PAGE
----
CONNECTION & PUBLIC ACCLAIM
In an exhibition of 450 drawings at a major department store in Perth, four of the boys, aged between ten and twelve years old, show their skills and over £120
($8,000 in today's terms) is raised from sales of their art and donations.
When teacher Noel White arrives at Carrolup in May 1946, he is unable to communicate with the Aboriginal children. They sit sullenly and silently at their schoolroom desks.
'The first week at school with our new teacher we were all scared stiff. I think if it wasn’t for the ever present smile of Mr Whites we would have all stormed out of the school and ran for our lives.' Revel Cooper, 1960
Mr. White eventually connects with the children, through an education and personal development programme he develops with the help of School Inspector Charles 'Sammy' Crabbe. The programme involves drawing, singing, dancing, drama and story-telling, as well as Mr. White's natural empathy and inspiration.
Mr. White takes the children on regular bush rambles, encouraging them to 'truly observe' what they see and draw it in the classroom the next day. He has never drawn or painted.
The children lose their fear and gain confidence, and their schoolwork improves dramatically. The boys’ drawings, initially done in crayon or chalk, keep improving. Mr. White and his wife Lily, who is now a teacher at the school, do not fully appreciate how far the children have developed their skills, until Sammy Crabbe points out that the drawings have become 'something quite remarkable.'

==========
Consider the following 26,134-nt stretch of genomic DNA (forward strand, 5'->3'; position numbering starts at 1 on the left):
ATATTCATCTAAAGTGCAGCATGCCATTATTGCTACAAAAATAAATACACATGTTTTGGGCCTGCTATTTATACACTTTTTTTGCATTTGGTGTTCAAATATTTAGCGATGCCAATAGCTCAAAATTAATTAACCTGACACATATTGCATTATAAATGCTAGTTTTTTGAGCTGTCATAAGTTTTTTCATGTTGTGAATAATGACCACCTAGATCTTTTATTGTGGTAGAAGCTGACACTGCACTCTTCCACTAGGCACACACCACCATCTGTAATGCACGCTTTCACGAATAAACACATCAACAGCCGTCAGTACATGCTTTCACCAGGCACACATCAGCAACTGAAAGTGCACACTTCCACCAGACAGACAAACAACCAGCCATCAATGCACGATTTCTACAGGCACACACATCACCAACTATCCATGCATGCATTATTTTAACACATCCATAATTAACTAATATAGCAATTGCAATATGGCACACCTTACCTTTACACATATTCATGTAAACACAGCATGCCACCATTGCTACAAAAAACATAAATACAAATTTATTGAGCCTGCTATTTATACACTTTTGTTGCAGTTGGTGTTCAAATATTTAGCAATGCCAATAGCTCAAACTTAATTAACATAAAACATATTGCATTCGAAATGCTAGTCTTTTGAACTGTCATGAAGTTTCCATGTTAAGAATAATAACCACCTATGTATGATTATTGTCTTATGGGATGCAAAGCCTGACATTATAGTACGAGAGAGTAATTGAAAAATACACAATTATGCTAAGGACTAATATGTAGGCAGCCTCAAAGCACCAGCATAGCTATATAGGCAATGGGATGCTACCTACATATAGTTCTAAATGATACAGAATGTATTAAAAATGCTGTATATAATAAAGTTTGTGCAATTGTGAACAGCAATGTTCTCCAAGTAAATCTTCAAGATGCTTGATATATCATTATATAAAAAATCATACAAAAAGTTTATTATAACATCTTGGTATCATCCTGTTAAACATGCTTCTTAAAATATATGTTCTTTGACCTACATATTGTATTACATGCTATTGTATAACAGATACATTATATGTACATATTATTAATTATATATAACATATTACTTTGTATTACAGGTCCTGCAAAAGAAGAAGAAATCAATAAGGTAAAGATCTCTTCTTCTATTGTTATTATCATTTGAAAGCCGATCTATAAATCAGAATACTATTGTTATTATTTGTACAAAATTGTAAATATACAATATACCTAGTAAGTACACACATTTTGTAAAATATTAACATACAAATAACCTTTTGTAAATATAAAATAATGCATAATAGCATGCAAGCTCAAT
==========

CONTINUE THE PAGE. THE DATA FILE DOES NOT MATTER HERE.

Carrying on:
'The Creek' by Simpson Kelly, a pastel on paper, 18.5 x 24 cm, 1948. Noel & Lily White Collection held at the Berndt Museum of Anthropology, The University of Western Australia.
In 1947, the children’s drawings attract public attention locally at the Katanning Show, and further afield in Perth.
Three children (Reynold Hart, Dulcie Penny and Vera Wallam) have their articles accepted in the Lord Forrest Centenary Booklet - in competition with other children from all over the state - whilst Parnell Dempster has a drawing accepted. Only one other school has more submissions accepted than Carrolup School. Vera and Parnell win two of the ten one guinea prizes that are offered.
The children’s drawings shown in the Lord Forrest Centennial Exhibition are seen by thousands, and attract the attention of the press. Max Praed acclaims the art and the Whites’ education programme in a Sunday Times newspaper article.
In an exhibition of 450 Carrolup drawings at a major department store in Perth, four of the boys, aged between ten and twelve years old, show their skills and over £120 ($8,000 in today's terms) is raised from sales of their art and donations.
In 1948, doubters at a teacher’s conference held in Albany are silenced by a stunning display of drawing given by three of the boys, Parnell Dempster, Reynold Hart and Barry Loo.
Exhibition at Boans department store, The West Australian newspaper, 23rd October, 1947.
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